Subscription is $6/month for the Premium service. It's $12/month for ad-free. But ad-free doesn't include not having ads in live TV. The ad-free applies to on-demand only.


  • Antenna (free) over the air.
  • Sling TV ($40 Orange) ($40/Blue) ($55 Orange + Blue)
  • DirecTV Stream ($85/month)
  • Hulu+Live TV ($77/month)
  • YouTube TV ($73/month)
  • Fubo (Pro) ($80/month)

If watching the first jewel of the Triple Crown is on your agenda for the day, you can enjoy streaming it on one of those services. My Streaming Life will include today's Kentucky Derby, probably on Peacock. But there are plenty of options.

Friday, May 3, 2024

Are you spending more than $50/month on streaming?

A recent article in Cord Cutters News says that most streamers spend less than $50/month on streaming services.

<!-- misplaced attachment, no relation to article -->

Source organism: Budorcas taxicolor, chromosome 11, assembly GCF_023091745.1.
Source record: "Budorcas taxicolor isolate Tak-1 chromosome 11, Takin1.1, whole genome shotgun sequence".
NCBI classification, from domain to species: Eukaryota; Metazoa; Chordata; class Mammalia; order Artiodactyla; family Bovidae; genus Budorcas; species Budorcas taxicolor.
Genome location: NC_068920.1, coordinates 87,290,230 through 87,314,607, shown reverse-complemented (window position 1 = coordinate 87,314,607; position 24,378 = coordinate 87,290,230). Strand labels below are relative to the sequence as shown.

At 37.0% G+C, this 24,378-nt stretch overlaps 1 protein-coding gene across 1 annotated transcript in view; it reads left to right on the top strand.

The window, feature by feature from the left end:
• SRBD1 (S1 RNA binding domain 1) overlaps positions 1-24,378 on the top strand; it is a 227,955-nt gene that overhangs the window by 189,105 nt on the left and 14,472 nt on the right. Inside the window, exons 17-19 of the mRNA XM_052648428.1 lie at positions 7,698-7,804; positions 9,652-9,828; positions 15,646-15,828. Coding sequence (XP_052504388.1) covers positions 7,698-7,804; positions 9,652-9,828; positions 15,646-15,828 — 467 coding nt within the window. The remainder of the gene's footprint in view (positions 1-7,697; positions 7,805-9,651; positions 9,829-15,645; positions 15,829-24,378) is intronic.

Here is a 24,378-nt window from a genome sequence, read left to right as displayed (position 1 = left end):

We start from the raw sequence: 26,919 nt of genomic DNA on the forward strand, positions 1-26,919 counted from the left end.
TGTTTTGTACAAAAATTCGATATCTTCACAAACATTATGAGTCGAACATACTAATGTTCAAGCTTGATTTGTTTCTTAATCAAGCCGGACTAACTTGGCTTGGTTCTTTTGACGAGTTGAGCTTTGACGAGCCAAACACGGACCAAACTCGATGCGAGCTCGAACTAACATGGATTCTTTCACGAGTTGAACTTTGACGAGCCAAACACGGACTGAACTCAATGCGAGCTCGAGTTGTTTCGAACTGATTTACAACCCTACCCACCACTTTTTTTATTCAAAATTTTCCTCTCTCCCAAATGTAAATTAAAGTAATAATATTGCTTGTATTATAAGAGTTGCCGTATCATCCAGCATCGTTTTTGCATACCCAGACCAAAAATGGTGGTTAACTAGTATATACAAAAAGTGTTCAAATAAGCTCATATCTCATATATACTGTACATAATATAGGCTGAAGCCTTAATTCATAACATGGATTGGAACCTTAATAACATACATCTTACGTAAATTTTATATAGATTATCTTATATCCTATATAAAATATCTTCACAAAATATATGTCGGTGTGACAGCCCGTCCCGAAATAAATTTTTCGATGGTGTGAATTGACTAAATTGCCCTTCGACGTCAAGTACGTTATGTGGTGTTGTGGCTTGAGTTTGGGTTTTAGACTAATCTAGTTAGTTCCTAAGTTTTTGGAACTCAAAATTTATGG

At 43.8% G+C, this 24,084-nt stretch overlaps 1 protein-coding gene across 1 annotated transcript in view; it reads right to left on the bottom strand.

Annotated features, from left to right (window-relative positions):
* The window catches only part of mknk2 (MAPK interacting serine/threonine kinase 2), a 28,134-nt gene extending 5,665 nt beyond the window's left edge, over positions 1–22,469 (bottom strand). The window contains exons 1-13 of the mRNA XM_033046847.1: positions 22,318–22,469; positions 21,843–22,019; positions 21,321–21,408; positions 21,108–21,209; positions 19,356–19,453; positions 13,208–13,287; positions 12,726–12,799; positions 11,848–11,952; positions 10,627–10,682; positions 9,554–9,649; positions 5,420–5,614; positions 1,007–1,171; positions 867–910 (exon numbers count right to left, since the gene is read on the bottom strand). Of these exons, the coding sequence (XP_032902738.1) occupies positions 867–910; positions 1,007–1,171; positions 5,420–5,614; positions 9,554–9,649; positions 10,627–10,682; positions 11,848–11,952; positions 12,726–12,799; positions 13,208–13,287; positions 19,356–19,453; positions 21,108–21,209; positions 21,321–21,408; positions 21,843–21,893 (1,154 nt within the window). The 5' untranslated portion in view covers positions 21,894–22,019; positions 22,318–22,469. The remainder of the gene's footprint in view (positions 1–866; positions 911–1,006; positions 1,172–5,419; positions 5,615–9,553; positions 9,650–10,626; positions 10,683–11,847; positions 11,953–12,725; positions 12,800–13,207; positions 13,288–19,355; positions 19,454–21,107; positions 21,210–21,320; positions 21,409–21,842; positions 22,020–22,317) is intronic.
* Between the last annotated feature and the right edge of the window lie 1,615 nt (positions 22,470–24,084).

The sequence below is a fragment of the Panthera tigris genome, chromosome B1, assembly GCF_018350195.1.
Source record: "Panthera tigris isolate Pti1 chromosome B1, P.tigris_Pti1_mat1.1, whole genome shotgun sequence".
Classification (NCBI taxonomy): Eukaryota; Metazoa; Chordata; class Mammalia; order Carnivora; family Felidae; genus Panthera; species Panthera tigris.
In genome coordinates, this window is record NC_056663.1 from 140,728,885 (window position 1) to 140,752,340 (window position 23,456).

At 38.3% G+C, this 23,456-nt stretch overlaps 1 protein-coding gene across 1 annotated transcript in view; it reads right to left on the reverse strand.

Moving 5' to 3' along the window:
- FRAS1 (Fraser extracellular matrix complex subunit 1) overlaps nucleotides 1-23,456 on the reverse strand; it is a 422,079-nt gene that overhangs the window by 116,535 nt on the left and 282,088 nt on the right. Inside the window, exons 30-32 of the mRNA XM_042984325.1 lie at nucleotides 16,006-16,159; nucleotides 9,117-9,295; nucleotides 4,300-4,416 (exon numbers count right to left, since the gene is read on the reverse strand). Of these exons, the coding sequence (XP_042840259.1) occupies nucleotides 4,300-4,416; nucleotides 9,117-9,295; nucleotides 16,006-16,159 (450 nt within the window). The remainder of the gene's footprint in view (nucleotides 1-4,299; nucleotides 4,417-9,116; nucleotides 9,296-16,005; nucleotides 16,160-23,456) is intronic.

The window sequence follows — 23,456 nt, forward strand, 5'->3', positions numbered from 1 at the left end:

Earlier this week, the Website published results from a recent survey regarding the amount of money streamers spend for TV.

According to survey, more than 66% of cord cutters spend $50 or less on services each month. Only 23.5% of our readers pay $51 or more each month.

Here is a full breakdown of how much our readers spend on TV content each month.

  • 5.7% spend $0 to $10 a month.
  • 10.1% spend $11 to $20 a month.
  • 12.5% spend $21 to $30 a month.
  • 19.9% spend $31 to $40 a month.
  • 23.9% spend $41 to $50 a month.
  • 23.5% spend $51 or more a month.

4.5% declined to answer or said they don’t pay anything for video services. (This group was not included in the 66% of cord cutters who pay less than $51 a month.)